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MLB.com Columnist

Bernie Pleskoff

Phils' Joseph has upside at and behind the plate

Phils' Joseph has upside at and behind the plate
Philadelphia Phillies catching prospect Tommy Joseph strikes me as a quiet, confident leader.

Joseph, only 21, exudes an air of confidence that seems to provide a settling, reassuring aura for those in his presence. He has the leadership qualities I look for in catching prospects.

When I attended the Major League Scouting Bureau's Scout School, one of the most crucial and central themes was the overall importance and value of the catching position.

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Not only must a catcher be fundamentally sound, he must exude leadership, both on and off the field. Of primary importance is the handling of pitchers. A good catcher must shepherd pitchers through games.

And it provides a tremendous bonus if a good defensive catcher can hit. I think Joseph, who played first base for his first three years at Horizon High School in Phoenix, will hit.

After converting to the catching position in his senior year, Joseph hit .494 with 15 home runs in 27 games. Intrigued by his offensive production, Joseph's bat was loud enough to attract the attention of scouts.

The San Francisco Giants made Tommy Joseph their second-round selection in the 2009 First-Year Player Draft.

In his first professional season with the Giants, Joseph showed some promising pop in his bat. He played at Class A Augusta in the South Atlantic League and hit only .236 in 473 plate appearances. However, Joseph hit 16 home runs while driving in 68. He also struck out 116 times -- a trait that is not uncommon with young professional hitters.

The following season, Joseph showed outstanding improvement while playing at Advanced Class A San Jose in the California League. He hit .270 while clubbing 22 home runs and driving in 95. In his 560 plate appearances, Joseph struck out only 102 times.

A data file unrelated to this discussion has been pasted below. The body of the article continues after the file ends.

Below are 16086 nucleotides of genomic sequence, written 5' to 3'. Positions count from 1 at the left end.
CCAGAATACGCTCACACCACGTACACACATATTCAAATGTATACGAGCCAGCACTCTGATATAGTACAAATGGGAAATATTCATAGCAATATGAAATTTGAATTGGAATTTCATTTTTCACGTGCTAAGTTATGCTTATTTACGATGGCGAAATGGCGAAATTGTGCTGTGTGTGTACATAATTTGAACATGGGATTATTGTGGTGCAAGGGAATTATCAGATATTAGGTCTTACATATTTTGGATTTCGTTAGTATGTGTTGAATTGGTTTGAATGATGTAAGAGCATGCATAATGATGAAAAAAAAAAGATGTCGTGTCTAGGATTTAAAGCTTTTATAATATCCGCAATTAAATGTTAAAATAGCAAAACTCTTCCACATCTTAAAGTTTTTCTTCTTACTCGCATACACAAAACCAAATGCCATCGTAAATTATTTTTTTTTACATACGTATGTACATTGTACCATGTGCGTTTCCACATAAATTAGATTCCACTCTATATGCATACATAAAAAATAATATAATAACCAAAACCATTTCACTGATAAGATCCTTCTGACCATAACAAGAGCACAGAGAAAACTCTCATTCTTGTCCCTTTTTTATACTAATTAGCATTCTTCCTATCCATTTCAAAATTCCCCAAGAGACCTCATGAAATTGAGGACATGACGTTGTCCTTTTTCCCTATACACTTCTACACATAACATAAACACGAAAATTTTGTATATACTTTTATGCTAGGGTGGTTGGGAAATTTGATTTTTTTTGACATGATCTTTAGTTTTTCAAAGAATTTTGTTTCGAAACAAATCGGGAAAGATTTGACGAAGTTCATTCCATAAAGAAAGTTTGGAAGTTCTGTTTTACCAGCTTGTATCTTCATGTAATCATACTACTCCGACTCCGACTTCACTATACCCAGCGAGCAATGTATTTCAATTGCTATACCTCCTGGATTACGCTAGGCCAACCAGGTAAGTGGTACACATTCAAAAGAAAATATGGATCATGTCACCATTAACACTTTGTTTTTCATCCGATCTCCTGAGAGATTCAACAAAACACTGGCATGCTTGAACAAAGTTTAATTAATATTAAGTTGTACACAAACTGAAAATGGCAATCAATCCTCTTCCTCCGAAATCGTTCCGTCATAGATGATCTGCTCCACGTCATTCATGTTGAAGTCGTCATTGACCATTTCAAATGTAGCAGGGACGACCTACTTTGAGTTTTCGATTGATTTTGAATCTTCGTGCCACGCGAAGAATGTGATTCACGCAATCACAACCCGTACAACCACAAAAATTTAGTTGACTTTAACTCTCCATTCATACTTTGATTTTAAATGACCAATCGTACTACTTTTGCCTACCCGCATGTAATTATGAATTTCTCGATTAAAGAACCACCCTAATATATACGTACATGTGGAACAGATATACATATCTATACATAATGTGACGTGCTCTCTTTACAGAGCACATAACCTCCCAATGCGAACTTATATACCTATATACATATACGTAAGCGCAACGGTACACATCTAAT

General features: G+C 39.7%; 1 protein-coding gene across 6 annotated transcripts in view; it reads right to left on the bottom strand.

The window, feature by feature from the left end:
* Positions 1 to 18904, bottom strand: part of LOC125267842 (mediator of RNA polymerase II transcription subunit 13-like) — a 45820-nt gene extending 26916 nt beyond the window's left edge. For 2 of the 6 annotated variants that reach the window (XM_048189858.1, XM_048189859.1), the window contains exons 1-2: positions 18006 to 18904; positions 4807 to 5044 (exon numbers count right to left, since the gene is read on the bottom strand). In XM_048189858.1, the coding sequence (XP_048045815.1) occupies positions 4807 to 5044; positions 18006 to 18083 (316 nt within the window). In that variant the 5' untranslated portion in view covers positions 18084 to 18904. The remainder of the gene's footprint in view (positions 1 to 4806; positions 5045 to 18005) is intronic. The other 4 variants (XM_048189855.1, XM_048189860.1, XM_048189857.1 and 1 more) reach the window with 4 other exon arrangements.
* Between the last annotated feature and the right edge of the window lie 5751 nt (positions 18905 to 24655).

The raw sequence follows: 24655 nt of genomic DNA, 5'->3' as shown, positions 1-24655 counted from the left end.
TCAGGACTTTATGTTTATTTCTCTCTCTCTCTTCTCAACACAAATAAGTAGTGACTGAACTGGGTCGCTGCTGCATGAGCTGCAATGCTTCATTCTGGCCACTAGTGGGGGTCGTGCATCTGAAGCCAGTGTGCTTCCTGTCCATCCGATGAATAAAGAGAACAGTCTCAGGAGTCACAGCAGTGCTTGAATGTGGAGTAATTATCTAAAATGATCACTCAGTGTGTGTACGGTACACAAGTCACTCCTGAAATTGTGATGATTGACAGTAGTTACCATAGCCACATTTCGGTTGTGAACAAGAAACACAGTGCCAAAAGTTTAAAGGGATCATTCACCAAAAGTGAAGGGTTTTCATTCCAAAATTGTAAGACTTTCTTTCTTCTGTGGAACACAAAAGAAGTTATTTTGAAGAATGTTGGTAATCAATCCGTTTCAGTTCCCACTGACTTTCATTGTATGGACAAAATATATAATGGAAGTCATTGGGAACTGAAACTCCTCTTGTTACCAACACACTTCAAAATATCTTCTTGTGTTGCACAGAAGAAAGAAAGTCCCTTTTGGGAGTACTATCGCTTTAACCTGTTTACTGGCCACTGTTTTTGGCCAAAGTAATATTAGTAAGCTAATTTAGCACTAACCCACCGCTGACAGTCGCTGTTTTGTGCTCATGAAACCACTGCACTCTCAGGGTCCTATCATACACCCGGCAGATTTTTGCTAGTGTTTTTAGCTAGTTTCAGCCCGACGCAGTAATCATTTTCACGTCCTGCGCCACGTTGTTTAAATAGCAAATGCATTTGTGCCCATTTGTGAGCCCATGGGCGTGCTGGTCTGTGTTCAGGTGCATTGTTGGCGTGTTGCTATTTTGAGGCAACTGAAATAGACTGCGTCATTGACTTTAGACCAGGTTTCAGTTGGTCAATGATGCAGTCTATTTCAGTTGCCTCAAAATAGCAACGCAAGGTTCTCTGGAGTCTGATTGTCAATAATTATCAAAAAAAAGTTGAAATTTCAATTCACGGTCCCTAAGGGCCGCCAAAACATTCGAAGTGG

Joseph's outstanding 2011 season earned him a promotion to Double-A Richmond in the Eastern League this past year. He was rolling along well, batting .260 with eight home runs and was selected to be a part of the United States team in the All-Star Futures Game in Kansas City. Joseph had a walk, a double and threw out a potential basestealer in the game.

Then, suddenly, at the Trade Deadline, Joseph's future changed.

In need of a power-hitting outfielder to bolster their roster, the Giants traded Joseph, along with outfielder Nate Schierholtz and pitcher Seth Rosin, to the Philadelphia Phillies for Hunter Pence.

Joseph changed uniforms and has become the Phillies' No. 3-ranked prospect.

While I've seen quite a bit of Joseph on both sides of the ball, my most extensive scouting opportunities came in the recently concluded Arizona Fall League.

Joseph played for Peoria, sharing catching duties with highly regarded Seattle Mariners prospect Mike Zunino. Splitting time was inevitable for both catchers. The time-share was part of the organizational structure of the teams.